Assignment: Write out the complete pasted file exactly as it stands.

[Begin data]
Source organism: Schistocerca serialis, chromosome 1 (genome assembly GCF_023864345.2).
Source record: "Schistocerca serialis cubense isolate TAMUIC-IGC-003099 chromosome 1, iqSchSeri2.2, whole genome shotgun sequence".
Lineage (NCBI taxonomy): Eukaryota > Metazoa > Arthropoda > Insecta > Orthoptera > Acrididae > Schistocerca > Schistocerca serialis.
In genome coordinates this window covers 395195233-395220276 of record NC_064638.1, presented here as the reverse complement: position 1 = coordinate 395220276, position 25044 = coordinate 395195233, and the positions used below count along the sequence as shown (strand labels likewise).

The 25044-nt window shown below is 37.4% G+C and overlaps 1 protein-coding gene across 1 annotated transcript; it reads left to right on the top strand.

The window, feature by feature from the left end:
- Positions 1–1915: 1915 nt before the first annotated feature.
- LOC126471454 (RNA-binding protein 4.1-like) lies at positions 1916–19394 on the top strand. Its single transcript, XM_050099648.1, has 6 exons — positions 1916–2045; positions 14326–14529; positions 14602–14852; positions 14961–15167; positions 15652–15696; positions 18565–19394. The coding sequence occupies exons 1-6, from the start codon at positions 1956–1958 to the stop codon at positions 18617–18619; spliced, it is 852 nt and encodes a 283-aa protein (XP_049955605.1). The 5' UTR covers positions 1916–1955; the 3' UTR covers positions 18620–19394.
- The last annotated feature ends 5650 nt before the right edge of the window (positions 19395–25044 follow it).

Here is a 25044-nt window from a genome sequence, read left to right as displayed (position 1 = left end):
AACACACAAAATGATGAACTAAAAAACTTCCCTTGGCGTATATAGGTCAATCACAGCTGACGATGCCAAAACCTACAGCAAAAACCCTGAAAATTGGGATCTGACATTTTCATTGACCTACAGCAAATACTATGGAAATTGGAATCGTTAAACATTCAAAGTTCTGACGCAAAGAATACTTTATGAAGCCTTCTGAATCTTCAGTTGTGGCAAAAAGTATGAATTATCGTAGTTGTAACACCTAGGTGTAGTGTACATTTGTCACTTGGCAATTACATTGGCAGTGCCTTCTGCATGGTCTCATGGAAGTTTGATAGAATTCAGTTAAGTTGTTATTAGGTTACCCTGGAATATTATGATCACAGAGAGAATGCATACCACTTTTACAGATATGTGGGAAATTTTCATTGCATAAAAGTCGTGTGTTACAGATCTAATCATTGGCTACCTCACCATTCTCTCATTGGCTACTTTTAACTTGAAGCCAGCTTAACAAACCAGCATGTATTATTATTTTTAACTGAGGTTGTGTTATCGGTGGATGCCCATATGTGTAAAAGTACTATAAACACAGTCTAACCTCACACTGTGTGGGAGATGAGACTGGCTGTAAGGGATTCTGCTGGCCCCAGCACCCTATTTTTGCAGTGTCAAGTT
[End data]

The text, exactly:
Source organism: Schistocerca serialis, chromosome 1 (genome assembly GCF_023864345.2).
Source record: "Schistocerca serialis cubense isolate TAMUIC-IGC-003099 chromosome 1, iqSchSeri2.2, whole genome shotgun sequence".
Lineage (NCBI taxonomy): Eukaryota > Metazoa > Arthropoda > Insecta > Orthoptera > Acrididae > Schistocerca > Schistocerca serialis.
In genome coordinates this window covers 395195233-395220276 of record NC_064638.1, presented here as the reverse complement: position 1 = coordinate 395220276, position 25044 = coordinate 395195233, and the positions used below count along the sequence as shown (strand labels likewise).

The 25044-nt window shown below is 37.4% G+C and overlaps 1 protein-coding gene across 1 annotated transcript; it reads left to right on the top strand.

The window, feature by feature from the left end:
- Positions 1–1915: 1915 nt before the first annotated feature.
- LOC126471454 (RNA-binding protein 4.1-like) lies at positions 1916–19394 on the top strand. Its single transcript, XM_050099648.1, has 6 exons — positions 1916–2045; positions 14326–14529; positions 14602–14852; positions 14961–15167; positions 15652–15696; positions 18565–19394. The coding sequence occupies exons 1-6, from the start codon at positions 1956–1958 to the stop codon at positions 18617–18619; spliced, it is 852 nt and encodes a 283-aa protein (XP_049955605.1). The 5' UTR covers positions 1916–1955; the 3' UTR covers positions 18620–19394.
- The last annotated feature ends 5650 nt before the right edge of the window (positions 19395–25044 follow it).

Here is a 25044-nt window from a genome sequence, read left to right as displayed (position 1 = left end):
AACACACAAAATGATGAACTAAAAAACTTCCCTTGGCGTATATAGGTCAATCACAGCTGACGATGCCAAAACCTACAGCAAAAACCCTGAAAATTGGGATCTGACATTTTCATTGACCTACAGCAAATACTATGGAAATTGGAATCGTTAAACATTCAAAGTTCTGACGCAAAGAATACTTTATGAAGCCTTCTGAATCTTCAGTTGTGGCAAAAAGTATGAATTATCGTAGTTGTAACACCTAGGTGTAGTGTACATTTGTCACTTGGCAATTACATTGGCAGTGCCTTCTGCATGGTCTCATGGAAGTTTGATAGAATTCAGTTAAGTTGTTATTAGGTTACCCTGGAATATTATGATCACAGAGAGAATGCATACCACTTTTACAGATATGTGGGAAATTTTCATTGCATAAAAGTCGTGTGTTACAGATCTAATCATTGGCTACCTCACCATTCTCTCATTGGCTACTTTTAACTTGAAGCCAGCTTAACAAACCAGCATGTATTATTATTTTTAACTGAGGTTGTGTTATCGGTGGATGCCCATATGTGTAAAAGTACTATAAACACAGTCTAACCTCACACTGTGTGGGAGATGAGACTGGCTGTAAGGGATTCTGCTGGCCCCAGCACCCTATTTTTGCAGTGTCAAGTT